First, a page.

Horizon Discovery Group says a new DNA editing tech could move multi-gene knockout cell therapies through trials with improved safety profiles.
The technology in question – called the Pin Point system – is an editing platform that allows developers to precisely modify DNA at the base-level.
The approach differs from CRISPR/Cas9 and other conventional editing techniques that create cuts in genes, which could result in unintended changes and lead to deleterious effects in patients Horizon says.
The firm will offer base editing as part of its gene editing platform.
According to Jonathan Frampton, the firm’s corporate development partner, “The technology could have a significant impact in enabling cell therapies to be progressed through clinical trials and towards commercialization.”
He also told us the plan is to market the technology to firms with therapies in early phase development, explaining “it would be very difficult to change the process late post-IND.”
The technology was licensed from Shengkan Jin, associate professor of pharmacology, and co-inventor Juan C. Collantes, post-doctoral research fellow at Rutgers Robert Wood Johnson Medical School.
Shengkan emphasized base editing’s potential, commenting that, “The cytidine deaminase version of the technology alone could potentially be used for developing cell therapies such as gene modified cells for sickle cell anemia and beta thalassemia, HIV resistant cells for AIDS, over-the-shelf CAR-T cells for cancer, and MHC-compatible allogenic stem cells for transplantation.”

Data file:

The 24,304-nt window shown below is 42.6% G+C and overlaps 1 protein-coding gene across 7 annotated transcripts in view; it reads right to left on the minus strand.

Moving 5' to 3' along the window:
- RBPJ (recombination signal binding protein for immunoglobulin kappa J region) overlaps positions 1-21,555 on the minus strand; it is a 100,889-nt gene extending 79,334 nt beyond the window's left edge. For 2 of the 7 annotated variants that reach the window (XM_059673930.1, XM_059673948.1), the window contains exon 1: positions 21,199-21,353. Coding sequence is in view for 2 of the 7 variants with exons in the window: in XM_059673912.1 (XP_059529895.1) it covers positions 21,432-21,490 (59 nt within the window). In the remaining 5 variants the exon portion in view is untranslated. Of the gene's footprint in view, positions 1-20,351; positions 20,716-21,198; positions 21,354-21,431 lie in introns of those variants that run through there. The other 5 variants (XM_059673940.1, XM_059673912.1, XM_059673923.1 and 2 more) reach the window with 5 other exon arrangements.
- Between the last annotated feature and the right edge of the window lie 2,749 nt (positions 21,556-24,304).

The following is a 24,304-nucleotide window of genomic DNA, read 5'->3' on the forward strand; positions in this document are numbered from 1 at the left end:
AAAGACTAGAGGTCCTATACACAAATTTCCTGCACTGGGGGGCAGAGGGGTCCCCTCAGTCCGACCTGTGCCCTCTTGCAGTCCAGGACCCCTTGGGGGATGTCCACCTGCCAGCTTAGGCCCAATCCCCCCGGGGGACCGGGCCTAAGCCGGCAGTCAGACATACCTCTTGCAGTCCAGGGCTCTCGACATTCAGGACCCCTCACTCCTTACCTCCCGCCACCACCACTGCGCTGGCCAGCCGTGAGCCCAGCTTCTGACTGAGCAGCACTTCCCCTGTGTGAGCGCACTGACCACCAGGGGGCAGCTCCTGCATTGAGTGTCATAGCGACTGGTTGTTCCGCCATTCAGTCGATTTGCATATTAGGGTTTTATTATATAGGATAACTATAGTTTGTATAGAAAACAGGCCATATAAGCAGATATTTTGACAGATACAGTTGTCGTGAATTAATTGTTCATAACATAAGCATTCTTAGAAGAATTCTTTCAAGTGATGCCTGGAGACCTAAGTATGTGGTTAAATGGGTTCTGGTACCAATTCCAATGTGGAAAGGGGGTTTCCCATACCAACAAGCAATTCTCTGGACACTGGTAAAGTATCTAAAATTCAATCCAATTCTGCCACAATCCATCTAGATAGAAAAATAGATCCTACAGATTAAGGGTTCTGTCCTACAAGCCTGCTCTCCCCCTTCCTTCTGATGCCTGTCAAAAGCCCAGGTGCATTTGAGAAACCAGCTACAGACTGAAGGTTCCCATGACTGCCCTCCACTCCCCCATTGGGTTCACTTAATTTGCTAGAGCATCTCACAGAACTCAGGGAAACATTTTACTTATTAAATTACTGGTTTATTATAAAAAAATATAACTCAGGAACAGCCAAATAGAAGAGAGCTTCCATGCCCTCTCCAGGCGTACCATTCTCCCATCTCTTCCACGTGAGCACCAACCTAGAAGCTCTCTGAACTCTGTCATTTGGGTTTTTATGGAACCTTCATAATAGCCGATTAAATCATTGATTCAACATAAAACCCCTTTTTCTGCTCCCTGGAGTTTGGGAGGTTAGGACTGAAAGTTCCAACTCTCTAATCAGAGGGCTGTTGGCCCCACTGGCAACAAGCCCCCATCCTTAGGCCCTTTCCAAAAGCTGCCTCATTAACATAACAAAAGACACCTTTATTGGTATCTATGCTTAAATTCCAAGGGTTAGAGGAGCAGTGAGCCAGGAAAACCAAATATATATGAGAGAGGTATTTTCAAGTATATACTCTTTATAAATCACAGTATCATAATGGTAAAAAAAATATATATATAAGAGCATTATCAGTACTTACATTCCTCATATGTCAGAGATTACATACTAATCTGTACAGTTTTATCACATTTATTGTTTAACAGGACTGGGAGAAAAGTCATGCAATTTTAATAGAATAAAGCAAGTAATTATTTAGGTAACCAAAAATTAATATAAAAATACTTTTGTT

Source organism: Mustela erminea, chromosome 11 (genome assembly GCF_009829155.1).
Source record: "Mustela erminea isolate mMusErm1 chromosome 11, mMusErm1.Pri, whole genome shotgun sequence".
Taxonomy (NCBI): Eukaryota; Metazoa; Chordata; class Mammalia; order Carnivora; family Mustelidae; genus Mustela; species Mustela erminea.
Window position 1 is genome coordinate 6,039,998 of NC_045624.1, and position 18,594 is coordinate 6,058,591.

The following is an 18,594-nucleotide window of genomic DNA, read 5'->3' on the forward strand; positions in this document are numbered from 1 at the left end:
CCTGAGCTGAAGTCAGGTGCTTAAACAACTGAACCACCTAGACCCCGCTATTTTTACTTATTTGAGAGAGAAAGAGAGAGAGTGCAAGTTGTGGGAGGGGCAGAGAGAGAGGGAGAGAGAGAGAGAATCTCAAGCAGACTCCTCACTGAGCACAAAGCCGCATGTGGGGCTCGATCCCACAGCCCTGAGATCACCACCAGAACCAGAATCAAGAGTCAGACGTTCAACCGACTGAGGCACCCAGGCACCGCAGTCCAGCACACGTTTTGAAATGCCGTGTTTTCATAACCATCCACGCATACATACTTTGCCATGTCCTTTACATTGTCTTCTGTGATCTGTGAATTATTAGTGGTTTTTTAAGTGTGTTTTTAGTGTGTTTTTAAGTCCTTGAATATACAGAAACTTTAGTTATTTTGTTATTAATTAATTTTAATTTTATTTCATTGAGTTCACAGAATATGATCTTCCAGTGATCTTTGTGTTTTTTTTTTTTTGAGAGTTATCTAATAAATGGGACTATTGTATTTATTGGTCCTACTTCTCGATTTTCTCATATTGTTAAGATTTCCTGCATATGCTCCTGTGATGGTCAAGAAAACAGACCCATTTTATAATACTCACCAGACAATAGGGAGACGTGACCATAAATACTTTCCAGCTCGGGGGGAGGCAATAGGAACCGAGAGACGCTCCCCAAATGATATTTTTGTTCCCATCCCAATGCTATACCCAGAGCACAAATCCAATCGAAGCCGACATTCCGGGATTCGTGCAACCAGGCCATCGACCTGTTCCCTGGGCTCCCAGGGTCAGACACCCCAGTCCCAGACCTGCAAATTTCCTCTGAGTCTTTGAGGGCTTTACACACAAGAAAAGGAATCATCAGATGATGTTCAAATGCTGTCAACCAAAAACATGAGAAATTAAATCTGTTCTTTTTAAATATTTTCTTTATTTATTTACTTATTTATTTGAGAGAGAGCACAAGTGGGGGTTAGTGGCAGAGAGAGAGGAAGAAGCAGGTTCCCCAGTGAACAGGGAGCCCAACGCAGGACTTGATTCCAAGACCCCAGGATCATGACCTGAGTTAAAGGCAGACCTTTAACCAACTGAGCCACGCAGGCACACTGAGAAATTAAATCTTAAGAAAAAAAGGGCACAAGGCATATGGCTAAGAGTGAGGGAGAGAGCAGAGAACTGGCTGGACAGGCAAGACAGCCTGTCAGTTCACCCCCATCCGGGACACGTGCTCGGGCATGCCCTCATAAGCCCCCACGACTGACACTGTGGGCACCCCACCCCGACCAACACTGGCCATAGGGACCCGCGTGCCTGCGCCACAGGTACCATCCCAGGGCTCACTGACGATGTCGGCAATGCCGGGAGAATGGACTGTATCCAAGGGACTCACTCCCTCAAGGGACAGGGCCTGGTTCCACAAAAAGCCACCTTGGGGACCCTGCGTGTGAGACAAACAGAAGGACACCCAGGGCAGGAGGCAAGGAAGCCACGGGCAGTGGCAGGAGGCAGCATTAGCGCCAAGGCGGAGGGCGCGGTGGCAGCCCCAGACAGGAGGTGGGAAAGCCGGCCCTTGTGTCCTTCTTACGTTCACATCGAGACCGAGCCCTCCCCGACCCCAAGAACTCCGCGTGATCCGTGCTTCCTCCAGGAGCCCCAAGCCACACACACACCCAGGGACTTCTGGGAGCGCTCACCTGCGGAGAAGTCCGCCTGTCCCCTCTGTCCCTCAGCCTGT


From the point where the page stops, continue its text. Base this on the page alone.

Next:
The approach also has application in the development of gene therapies for inherited diseases like antitrypsin deficiency and Duchenne muscular dystrophy Shengkan said, adding the plan is to use it to tackle major areas of unmet need.
“We intend to take full advantage of the unique modularity and versatility features of Pin-point platform and develop efficient gene inactivation agents for potential treatment of many devastating diseases where the leading causal contributing factors are well defined.
“At the top of this disease list are Alzheimer’s disease, amyotrophic lateral sclerosis, and familial hypercholesterinemia,” he said.
Horizon partnered with the developers last year in an agreement that saw it fund research in base editing at the University. The deal also allowed Horizon to carry out its own evaluation and proof-of-concept studies.
Horizon said it has established programs designed to accelerate the clinical uptake of this technology and is now seeking partners to assess and shape development of the base editing platform.